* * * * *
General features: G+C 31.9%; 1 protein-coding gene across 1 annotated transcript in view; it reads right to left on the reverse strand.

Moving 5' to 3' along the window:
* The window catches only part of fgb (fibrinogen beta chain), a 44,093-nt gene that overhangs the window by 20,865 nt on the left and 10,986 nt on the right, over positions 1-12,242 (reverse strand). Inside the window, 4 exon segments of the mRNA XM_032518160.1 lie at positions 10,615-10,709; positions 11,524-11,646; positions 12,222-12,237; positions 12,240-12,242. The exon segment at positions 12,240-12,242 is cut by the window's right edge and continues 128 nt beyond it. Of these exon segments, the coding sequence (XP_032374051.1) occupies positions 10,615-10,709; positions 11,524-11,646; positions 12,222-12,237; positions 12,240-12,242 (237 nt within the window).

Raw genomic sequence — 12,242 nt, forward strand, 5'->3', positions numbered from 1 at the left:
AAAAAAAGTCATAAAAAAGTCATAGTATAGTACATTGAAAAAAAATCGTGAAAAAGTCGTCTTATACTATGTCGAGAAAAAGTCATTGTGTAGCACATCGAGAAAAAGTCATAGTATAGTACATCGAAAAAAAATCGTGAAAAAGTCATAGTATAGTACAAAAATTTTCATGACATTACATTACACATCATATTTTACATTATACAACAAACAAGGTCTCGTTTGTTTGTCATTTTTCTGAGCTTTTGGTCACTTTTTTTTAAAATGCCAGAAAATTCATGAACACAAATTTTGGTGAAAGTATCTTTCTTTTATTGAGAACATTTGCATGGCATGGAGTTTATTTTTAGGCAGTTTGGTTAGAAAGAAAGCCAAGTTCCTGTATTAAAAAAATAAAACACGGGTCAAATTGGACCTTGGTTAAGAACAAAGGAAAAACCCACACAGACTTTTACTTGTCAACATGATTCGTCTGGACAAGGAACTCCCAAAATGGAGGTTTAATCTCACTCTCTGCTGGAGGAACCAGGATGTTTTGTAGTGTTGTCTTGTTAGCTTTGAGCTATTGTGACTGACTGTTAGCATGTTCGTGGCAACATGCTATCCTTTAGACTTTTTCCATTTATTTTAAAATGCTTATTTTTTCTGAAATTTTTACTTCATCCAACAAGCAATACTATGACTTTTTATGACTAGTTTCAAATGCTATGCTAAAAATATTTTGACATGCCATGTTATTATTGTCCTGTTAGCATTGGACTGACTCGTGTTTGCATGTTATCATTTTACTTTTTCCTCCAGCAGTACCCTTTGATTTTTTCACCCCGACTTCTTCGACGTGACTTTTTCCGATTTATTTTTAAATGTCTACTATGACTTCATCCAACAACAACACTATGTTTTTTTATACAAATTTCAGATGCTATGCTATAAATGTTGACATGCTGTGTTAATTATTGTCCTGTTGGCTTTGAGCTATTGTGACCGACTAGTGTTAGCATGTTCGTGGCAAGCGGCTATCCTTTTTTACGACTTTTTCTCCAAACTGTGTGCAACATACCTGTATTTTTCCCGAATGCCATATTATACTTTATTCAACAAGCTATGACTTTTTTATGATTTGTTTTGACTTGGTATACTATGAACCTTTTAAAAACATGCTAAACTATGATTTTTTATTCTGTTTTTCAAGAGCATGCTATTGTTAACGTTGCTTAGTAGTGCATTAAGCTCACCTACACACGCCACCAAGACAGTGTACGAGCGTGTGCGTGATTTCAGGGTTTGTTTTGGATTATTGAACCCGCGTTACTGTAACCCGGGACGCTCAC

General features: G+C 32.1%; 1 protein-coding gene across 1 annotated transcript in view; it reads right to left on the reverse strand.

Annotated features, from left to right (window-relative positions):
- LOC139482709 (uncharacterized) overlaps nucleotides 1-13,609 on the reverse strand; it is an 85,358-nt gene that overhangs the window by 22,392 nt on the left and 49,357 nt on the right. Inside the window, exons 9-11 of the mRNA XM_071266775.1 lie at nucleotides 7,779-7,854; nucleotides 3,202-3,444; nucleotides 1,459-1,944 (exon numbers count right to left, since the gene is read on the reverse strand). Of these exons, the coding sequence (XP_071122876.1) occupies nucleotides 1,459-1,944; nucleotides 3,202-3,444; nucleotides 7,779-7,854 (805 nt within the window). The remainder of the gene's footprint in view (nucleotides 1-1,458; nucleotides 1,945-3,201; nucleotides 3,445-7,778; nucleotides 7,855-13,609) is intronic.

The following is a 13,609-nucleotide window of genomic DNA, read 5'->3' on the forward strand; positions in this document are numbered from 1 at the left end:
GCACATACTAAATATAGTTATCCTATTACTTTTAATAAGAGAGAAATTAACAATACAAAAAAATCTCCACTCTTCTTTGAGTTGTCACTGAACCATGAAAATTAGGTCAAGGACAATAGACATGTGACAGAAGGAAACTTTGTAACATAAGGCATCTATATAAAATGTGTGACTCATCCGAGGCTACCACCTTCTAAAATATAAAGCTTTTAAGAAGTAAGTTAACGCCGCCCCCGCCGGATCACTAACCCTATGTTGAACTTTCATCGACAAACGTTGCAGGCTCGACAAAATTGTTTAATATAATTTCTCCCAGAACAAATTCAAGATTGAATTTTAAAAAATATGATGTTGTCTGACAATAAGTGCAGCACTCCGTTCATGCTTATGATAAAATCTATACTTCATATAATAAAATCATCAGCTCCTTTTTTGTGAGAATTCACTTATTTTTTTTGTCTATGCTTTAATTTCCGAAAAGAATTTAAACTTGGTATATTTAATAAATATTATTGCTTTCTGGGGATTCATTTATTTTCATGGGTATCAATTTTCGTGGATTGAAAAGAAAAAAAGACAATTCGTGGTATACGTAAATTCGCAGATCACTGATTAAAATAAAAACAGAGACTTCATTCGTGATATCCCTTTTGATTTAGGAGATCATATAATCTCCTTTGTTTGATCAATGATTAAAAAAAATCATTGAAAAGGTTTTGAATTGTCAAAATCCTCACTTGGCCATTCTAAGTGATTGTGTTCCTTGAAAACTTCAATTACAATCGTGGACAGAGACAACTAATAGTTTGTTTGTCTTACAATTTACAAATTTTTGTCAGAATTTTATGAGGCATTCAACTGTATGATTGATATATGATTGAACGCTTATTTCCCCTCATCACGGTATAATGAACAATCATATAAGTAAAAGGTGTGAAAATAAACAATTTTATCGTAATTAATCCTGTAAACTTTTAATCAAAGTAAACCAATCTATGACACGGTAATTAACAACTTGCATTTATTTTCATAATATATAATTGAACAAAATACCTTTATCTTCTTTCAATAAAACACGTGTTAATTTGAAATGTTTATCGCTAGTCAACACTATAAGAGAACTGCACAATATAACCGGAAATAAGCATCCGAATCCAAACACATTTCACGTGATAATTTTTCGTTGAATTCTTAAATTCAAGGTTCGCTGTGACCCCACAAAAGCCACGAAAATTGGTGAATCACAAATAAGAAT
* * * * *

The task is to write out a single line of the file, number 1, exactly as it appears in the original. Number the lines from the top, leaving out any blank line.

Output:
General features: G+C 31.9%; 1 protein-coding gene across 1 annotated transcript in view; it reads right to left on the reverse strand.